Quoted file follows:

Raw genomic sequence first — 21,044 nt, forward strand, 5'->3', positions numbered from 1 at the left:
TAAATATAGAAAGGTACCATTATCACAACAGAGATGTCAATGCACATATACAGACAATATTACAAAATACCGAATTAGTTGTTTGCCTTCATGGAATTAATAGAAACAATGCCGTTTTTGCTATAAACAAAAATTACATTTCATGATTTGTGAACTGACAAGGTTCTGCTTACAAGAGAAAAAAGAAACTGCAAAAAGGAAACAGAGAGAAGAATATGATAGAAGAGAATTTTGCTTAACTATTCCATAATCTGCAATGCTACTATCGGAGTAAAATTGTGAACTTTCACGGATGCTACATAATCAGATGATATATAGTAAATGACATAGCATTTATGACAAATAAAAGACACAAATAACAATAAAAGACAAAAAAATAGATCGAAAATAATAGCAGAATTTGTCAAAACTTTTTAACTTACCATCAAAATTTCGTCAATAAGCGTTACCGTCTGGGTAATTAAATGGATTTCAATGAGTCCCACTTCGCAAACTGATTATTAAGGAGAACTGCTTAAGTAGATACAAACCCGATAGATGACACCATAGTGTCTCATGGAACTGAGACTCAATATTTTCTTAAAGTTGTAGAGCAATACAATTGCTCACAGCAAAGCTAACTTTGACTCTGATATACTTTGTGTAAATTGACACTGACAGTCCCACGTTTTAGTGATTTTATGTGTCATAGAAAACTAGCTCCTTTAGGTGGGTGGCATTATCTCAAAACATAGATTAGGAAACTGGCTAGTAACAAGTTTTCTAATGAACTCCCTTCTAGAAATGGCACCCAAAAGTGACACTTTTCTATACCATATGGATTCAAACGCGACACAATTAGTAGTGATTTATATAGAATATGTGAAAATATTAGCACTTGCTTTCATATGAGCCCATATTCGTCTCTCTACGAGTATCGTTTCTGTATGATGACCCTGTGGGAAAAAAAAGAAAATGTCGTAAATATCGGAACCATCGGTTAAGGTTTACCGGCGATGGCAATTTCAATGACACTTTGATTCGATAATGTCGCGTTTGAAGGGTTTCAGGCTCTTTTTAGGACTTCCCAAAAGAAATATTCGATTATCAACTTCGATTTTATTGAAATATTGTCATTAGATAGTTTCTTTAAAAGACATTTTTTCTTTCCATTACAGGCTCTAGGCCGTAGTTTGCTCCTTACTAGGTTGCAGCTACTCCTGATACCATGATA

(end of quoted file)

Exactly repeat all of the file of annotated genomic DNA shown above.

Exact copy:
Raw genomic sequence first — 21,044 nt, forward strand, 5'->3', positions numbered from 1 at the left:
TAAATATAGAAAGGTACCATTATCACAACAGAGATGTCAATGCACATATACAGACAATATTACAAAATACCGAATTAGTTGTTTGCCTTCATGGAATTAATAGAAACAATGCCGTTTTTGCTATAAACAAAAATTACATTTCATGATTTGTGAACTGACAAGGTTCTGCTTACAAGAGAAAAAAGAAACTGCAAAAAGGAAACAGAGAGAAGAATATGATAGAAGAGAATTTTGCTTAACTATTCCATAATCTGCAATGCTACTATCGGAGTAAAATTGTGAACTTTCACGGATGCTACATAATCAGATGATATATAGTAAATGACATAGCATTTATGACAAATAAAAGACACAAATAACAATAAAAGACAAAAAAATAGATCGAAAATAATAGCAGAATTTGTCAAAACTTTTTAACTTACCATCAAAATTTCGTCAATAAGCGTTACCGTCTGGGTAATTAAATGGATTTCAATGAGTCCCACTTCGCAAACTGATTATTAAGGAGAACTGCTTAAGTAGATACAAACCCGATAGATGACACCATAGTGTCTCATGGAACTGAGACTCAATATTTTCTTAAAGTTGTAGAGCAATACAATTGCTCACAGCAAAGCTAACTTTGACTCTGATATACTTTGTGTAAATTGACACTGACAGTCCCACGTTTTAGTGATTTTATGTGTCATAGAAAACTAGCTCCTTTAGGTGGGTGGCATTATCTCAAAACATAGATTAGGAAACTGGCTAGTAACAAGTTTTCTAATGAACTCCCTTCTAGAAATGGCACCCAAAAGTGACACTTTTCTATACCATATGGATTCAAACGCGACACAATTAGTAGTGATTTATATAGAATATGTGAAAATATTAGCACTTGCTTTCATATGAGCCCATATTCGTCTCTCTACGAGTATCGTTTCTGTATGATGACCCTGTGGGAAAAAAAAGAAAATGTCGTAAATATCGGAACCATCGGTTAAGGTTTACCGGCGATGGCAATTTCAATGACACTTTGATTCGATAATGTCGCGTTTGAAGGGTTTCAGGCTCTTTTTAGGACTTCCCAAAAGAAATATTCGATTATCAACTTCGATTTTATTGAAATATTGTCATTAGATAGTTTCTTTAAAAGACATTTTTTCTTTCCATTACAGGCTCTAGGCCGTAGTTTGCTCCTTACTAGGTTGCAGCTACTCCTGATACCATGATA